By Mike Wise
Thursday, October 5, 2006
The night he ran the race of his life, Peter Norman was told by the other 200-meter medalists that they would be making a political statement during the medal ceremony. Two black American sprinters were about to raise their clenched fists toward the heavens and bow their heads as "The Star-Spangled Banner" blared through a stunned stadium. Norman was a white Australian, living in a country where change comes embarrassingly slowly, where Aborigines were not allowed to vote in federal elections until 1962 and were not counted in the national census until 1967. What would you do?
"I did the only thing I believed was right," Norman said over a beer six years ago. "I asked what they wanted me to do to help."
The third man on the podium in Mexico City died on Tuesday of a heart attack. Peter Norman was 64. But he will remain 26 in the mind's eye, with shaggy brown locks and a solemn stare. He was part of that indelible image from the 1968 Games -- the photo of Tommie Smith and John Carlos using their black power salutes to further the civil rights cause at home.
When Carlos was reached in Palm Springs, Calif., yesterday morning he said he was "just hurtin' " from the news. "Peter was a piece of my life," he said. "When I got the call, it knocked the wind out of me. I was his brother. He was my brother. That's all you have to know."
Norman not only wore a human-rights badge in support of the two that night, but in an interview years later he told me he actually came up with the idea to split Smith's black gloves in the athletes' lounge, so both at least had one to cover their fists.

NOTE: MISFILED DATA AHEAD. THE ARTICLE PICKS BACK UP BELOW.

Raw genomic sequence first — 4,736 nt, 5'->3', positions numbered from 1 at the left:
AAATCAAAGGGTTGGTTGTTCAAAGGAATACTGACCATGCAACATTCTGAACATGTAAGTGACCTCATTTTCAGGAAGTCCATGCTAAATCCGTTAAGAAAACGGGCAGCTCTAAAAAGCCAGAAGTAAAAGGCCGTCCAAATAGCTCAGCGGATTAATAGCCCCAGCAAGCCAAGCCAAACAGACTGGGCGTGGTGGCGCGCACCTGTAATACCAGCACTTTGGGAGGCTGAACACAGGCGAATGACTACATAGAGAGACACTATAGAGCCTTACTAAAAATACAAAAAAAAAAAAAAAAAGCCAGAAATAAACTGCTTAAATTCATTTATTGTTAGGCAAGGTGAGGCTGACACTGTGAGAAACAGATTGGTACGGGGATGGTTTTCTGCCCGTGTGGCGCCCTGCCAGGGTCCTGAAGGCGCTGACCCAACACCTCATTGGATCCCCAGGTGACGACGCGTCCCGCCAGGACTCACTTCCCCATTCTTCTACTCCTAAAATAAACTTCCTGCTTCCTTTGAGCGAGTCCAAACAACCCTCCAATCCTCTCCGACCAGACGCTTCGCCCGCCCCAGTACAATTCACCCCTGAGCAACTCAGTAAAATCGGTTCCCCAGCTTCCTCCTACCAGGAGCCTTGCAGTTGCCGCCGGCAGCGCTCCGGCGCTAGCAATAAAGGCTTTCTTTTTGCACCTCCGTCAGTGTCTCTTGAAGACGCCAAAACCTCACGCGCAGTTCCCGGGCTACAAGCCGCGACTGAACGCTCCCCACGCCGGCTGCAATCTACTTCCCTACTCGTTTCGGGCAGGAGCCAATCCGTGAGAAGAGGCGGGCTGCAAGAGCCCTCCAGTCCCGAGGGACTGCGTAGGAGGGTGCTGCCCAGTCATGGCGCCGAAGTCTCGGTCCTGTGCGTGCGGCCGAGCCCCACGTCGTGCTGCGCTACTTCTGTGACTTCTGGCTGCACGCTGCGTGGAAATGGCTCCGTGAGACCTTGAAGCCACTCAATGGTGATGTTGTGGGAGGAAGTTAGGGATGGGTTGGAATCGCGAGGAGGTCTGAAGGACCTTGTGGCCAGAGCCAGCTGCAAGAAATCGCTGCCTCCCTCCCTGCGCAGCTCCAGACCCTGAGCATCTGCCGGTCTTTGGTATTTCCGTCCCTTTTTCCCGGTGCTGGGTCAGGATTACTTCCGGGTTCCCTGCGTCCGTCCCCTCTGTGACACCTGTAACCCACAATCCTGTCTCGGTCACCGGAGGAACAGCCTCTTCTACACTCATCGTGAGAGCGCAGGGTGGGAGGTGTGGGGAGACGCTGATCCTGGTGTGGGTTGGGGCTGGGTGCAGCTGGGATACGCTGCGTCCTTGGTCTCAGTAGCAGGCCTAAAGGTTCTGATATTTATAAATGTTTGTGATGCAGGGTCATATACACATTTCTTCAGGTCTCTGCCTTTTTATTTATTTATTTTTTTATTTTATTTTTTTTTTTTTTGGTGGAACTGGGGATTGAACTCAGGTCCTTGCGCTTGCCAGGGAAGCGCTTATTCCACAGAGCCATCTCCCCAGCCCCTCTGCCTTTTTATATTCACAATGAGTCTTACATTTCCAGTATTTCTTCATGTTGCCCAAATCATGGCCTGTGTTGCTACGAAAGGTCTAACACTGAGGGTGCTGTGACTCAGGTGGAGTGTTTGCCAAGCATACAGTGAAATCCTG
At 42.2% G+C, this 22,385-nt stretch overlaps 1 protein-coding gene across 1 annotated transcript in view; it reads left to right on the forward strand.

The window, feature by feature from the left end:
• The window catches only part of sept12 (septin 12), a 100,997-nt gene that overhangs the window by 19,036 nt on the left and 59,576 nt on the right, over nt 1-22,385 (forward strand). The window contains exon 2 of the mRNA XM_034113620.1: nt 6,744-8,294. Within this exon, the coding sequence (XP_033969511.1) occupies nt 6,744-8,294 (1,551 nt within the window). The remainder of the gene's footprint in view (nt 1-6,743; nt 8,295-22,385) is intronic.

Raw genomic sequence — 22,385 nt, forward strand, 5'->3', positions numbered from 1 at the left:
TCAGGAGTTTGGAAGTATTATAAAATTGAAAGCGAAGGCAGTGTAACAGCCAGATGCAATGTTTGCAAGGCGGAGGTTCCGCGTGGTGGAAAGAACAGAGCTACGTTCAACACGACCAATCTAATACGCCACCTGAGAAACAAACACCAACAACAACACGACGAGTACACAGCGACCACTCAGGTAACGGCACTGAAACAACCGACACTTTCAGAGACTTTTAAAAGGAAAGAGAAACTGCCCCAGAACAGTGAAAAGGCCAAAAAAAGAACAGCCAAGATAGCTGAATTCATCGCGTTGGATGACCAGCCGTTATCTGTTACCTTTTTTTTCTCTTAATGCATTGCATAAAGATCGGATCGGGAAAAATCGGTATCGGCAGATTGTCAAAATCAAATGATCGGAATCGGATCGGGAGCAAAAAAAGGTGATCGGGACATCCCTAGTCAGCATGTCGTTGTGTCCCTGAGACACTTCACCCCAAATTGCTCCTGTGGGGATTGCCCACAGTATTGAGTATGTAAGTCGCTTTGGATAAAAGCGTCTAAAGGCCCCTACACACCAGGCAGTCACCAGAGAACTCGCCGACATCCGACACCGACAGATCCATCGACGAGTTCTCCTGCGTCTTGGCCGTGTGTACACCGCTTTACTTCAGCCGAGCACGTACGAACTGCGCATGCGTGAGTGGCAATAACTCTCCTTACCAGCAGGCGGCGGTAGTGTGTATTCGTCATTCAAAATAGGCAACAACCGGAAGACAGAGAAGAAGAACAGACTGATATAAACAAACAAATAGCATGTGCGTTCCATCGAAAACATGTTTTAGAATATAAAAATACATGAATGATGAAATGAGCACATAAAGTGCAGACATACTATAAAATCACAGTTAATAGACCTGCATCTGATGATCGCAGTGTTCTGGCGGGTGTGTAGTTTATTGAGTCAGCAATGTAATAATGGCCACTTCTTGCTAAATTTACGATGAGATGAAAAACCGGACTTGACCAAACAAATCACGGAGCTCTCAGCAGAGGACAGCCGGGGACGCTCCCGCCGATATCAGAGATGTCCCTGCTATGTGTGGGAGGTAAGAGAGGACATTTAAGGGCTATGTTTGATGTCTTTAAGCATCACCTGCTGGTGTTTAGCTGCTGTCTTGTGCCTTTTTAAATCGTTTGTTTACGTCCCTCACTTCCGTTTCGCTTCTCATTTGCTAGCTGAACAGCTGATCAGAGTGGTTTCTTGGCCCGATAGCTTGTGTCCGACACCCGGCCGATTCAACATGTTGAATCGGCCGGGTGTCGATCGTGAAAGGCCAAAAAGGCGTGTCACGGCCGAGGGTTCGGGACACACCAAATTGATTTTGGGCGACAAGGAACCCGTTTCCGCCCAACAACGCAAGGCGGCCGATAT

Many of us were children or not yet born, but there was a time when having a social conscience superseded personal wealth and popularity in sports, a time when empowerment among elite athletes had nothing to do with economics. You either believed in a cause and took action or you hushed up. In 1968, against the wish of his own nation, Peter Norman did something.
"Any other white guy, I don't think he would have had the courage to go through with it," Carlos said yesterday. "Our lives were threatened. We were being demonized in the media. People were saying we wanted the destruction of society instead of what we really wanted, equal rights. I just don't think most white individuals would not have been strong enough to make that commitment.
"At least me and Tommie had each other when we came home," he added. "When Peter went home, he had to deal with a nation by himself. He never wavered, never denied that he was up there with us for a purpose and he never said 'I'm sorry' for his involvement. That's indicative of who the man was."
I spent a good hour with Norman in the Olympic Village in 2000, a week before the Sydney Games. He tugged on a cigarette and chugged a glass of Victoria Bitters, a golden-colored Australian ale. He spoke of his life since 1968, how one moment had profoundly altered everything. His recall after the race was incredibly vivid.